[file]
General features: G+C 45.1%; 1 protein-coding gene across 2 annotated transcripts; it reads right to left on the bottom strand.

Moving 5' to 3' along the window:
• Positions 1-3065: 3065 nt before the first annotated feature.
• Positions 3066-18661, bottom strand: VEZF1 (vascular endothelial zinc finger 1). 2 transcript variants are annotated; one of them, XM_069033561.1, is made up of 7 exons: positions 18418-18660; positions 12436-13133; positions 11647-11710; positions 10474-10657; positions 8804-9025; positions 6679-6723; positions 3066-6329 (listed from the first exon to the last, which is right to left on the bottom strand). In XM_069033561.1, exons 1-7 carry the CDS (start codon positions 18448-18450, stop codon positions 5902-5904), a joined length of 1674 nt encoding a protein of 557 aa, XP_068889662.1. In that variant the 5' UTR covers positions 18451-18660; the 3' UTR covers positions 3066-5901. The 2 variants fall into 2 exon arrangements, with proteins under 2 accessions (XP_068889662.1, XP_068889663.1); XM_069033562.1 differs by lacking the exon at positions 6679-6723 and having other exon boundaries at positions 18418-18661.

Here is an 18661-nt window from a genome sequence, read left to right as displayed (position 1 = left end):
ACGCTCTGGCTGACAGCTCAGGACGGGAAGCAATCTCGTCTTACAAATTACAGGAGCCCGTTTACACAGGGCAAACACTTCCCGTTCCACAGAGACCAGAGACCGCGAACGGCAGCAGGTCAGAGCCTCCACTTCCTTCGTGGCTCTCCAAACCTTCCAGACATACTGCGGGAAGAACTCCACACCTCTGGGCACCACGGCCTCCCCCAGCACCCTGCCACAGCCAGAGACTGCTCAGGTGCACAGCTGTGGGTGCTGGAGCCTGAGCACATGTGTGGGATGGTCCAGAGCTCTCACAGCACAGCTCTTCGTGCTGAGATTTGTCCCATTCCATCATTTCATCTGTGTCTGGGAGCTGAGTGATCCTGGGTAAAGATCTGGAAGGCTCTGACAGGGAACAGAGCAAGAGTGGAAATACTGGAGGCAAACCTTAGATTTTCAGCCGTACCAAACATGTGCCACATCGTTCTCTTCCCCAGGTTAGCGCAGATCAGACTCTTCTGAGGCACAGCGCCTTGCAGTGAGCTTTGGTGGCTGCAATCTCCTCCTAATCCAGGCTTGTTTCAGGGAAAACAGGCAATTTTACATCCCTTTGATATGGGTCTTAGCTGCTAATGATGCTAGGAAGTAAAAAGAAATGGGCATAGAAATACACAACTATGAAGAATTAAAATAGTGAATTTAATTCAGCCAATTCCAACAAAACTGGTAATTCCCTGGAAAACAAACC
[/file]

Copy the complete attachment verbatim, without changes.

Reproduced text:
General features: G+C 45.1%; 1 protein-coding gene across 2 annotated transcripts; it reads right to left on the bottom strand.

Moving 5' to 3' along the window:
• Positions 1-3065: 3065 nt before the first annotated feature.
• Positions 3066-18661, bottom strand: VEZF1 (vascular endothelial zinc finger 1). 2 transcript variants are annotated; one of them, XM_069033561.1, is made up of 7 exons: positions 18418-18660; positions 12436-13133; positions 11647-11710; positions 10474-10657; positions 8804-9025; positions 6679-6723; positions 3066-6329 (listed from the first exon to the last, which is right to left on the bottom strand). In XM_069033561.1, exons 1-7 carry the CDS (start codon positions 18448-18450, stop codon positions 5902-5904), a joined length of 1674 nt encoding a protein of 557 aa, XP_068889662.1. In that variant the 5' UTR covers positions 18451-18660; the 3' UTR covers positions 3066-5901. The 2 variants fall into 2 exon arrangements, with proteins under 2 accessions (XP_068889662.1, XP_068889663.1); XM_069033562.1 differs by lacking the exon at positions 6679-6723 and having other exon boundaries at positions 18418-18661.

Here is an 18661-nt window from a genome sequence, read left to right as displayed (position 1 = left end):
ACGCTCTGGCTGACAGCTCAGGACGGGAAGCAATCTCGTCTTACAAATTACAGGAGCCCGTTTACACAGGGCAAACACTTCCCGTTCCACAGAGACCAGAGACCGCGAACGGCAGCAGGTCAGAGCCTCCACTTCCTTCGTGGCTCTCCAAACCTTCCAGACATACTGCGGGAAGAACTCCACACCTCTGGGCACCACGGCCTCCCCCAGCACCCTGCCACAGCCAGAGACTGCTCAGGTGCACAGCTGTGGGTGCTGGAGCCTGAGCACATGTGTGGGATGGTCCAGAGCTCTCACAGCACAGCTCTTCGTGCTGAGATTTGTCCCATTCCATCATTTCATCTGTGTCTGGGAGCTGAGTGATCCTGGGTAAAGATCTGGAAGGCTCTGACAGGGAACAGAGCAAGAGTGGAAATACTGGAGGCAAACCTTAGATTTTCAGCCGTACCAAACATGTGCCACATCGTTCTCTTCCCCAGGTTAGCGCAGATCAGACTCTTCTGAGGCACAGCGCCTTGCAGTGAGCTTTGGTGGCTGCAATCTCCTCCTAATCCAGGCTTGTTTCAGGGAAAACAGGCAATTTTACATCCCTTTGATATGGGTCTTAGCTGCTAATGATGCTAGGAAGTAAAAAGAAATGGGCATAGAAATACACAACTATGAAGAATTAAAATAGTGAATTTAATTCAGCCAATTCCAACAAAACTGGTAATTCCCTGGAAAACAAACC